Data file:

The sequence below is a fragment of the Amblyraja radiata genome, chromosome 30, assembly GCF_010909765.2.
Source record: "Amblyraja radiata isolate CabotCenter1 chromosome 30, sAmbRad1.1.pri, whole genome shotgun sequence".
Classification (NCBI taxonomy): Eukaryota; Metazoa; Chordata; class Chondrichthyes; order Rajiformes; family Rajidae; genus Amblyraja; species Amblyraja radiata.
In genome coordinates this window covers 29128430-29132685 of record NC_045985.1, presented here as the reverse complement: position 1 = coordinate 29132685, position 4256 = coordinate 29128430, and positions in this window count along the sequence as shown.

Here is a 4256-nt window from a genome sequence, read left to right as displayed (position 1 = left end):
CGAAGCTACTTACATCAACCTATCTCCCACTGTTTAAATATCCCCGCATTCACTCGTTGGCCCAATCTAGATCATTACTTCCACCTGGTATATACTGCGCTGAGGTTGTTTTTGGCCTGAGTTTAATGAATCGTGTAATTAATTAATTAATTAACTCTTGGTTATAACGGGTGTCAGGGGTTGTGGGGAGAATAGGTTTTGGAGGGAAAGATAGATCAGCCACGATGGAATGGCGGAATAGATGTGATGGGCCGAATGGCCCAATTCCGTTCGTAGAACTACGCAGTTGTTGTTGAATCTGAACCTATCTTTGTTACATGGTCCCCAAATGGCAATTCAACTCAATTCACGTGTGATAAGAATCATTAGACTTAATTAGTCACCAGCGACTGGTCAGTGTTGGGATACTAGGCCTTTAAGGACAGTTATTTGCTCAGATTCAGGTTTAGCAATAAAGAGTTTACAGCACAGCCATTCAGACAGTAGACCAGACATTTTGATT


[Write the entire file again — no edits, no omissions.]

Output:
The sequence below is a fragment of the Amblyraja radiata genome, chromosome 30, assembly GCF_010909765.2.
Source record: "Amblyraja radiata isolate CabotCenter1 chromosome 30, sAmbRad1.1.pri, whole genome shotgun sequence".
Classification (NCBI taxonomy): Eukaryota; Metazoa; Chordata; class Chondrichthyes; order Rajiformes; family Rajidae; genus Amblyraja; species Amblyraja radiata.
In genome coordinates this window covers 29128430-29132685 of record NC_045985.1, presented here as the reverse complement: position 1 = coordinate 29132685, position 4256 = coordinate 29128430, and positions in this window count along the sequence as shown.

Here is a 4256-nt window from a genome sequence, read left to right as displayed (position 1 = left end):
CGAAGCTACTTACATCAACCTATCTCCCACTGTTTAAATATCCCCGCATTCACTCGTTGGCCCAATCTAGATCATTACTTCCACCTGGTATATACTGCGCTGAGGTTGTTTTTGGCCTGAGTTTAATGAATCGTGTAATTAATTAATTAATTAACTCTTGGTTATAACGGGTGTCAGGGGTTGTGGGGAGAATAGGTTTTGGAGGGAAAGATAGATCAGCCACGATGGAATGGCGGAATAGATGTGATGGGCCGAATGGCCCAATTCCGTTCGTAGAACTACGCAGTTGTTGTTGAATCTGAACCTATCTTTGTTACATGGTCCCCAAATGGCAATTCAACTCAATTCACGTGTGATAAGAATCATTAGACTTAATTAGTCACCAGCGACTGGTCAGTGTTGGGATACTAGGCCTTTAAGGACAGTTATTTGCTCAGATTCAGGTTTAGCAATAAAGAGTTTACAGCACAGCCATTCAGACAGTAGACCAGACATTTTGATT